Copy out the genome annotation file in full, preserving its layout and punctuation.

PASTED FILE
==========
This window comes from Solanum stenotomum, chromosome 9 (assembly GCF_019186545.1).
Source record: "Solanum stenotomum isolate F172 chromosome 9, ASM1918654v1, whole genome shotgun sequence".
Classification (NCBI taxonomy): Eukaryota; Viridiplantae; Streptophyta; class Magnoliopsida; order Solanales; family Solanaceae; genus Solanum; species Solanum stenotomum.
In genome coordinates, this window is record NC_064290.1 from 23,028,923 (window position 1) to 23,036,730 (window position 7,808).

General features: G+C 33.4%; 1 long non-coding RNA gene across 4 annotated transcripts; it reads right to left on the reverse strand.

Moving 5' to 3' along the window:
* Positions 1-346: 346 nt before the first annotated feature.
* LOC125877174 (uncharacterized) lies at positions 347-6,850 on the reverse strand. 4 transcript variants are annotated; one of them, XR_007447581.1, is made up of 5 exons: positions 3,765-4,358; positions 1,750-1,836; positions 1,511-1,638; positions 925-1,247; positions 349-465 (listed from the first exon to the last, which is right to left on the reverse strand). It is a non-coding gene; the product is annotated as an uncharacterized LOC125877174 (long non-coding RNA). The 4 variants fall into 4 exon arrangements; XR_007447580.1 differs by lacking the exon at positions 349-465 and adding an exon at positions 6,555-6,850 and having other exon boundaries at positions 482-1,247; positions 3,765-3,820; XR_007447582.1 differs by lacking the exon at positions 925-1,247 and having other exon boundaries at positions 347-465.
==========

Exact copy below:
This window comes from Solanum stenotomum, chromosome 9 (assembly GCF_019186545.1).
Source record: "Solanum stenotomum isolate F172 chromosome 9, ASM1918654v1, whole genome shotgun sequence".
Classification (NCBI taxonomy): Eukaryota; Viridiplantae; Streptophyta; class Magnoliopsida; order Solanales; family Solanaceae; genus Solanum; species Solanum stenotomum.
In genome coordinates, this window is record NC_064290.1 from 23,028,923 (window position 1) to 23,036,730 (window position 7,808).

General features: G+C 33.4%; 1 long non-coding RNA gene across 4 annotated transcripts; it reads right to left on the reverse strand.

Moving 5' to 3' along the window:
* Positions 1-346: 346 nt before the first annotated feature.
* LOC125877174 (uncharacterized) lies at positions 347-6,850 on the reverse strand. 4 transcript variants are annotated; one of them, XR_007447581.1, is made up of 5 exons: positions 3,765-4,358; positions 1,750-1,836; positions 1,511-1,638; positions 925-1,247; positions 349-465 (listed from the first exon to the last, which is right to left on the reverse strand). It is a non-coding gene; the product is annotated as an uncharacterized LOC125877174 (long non-coding RNA). The 4 variants fall into 4 exon arrangements; XR_007447580.1 differs by lacking the exon at positions 349-465 and adding an exon at positions 6,555-6,850 and having other exon boundaries at positions 482-1,247; positions 3,765-3,820; XR_007447582.1 differs by lacking the exon at positions 925-1,247 and having other exon boundaries at positions 347-465.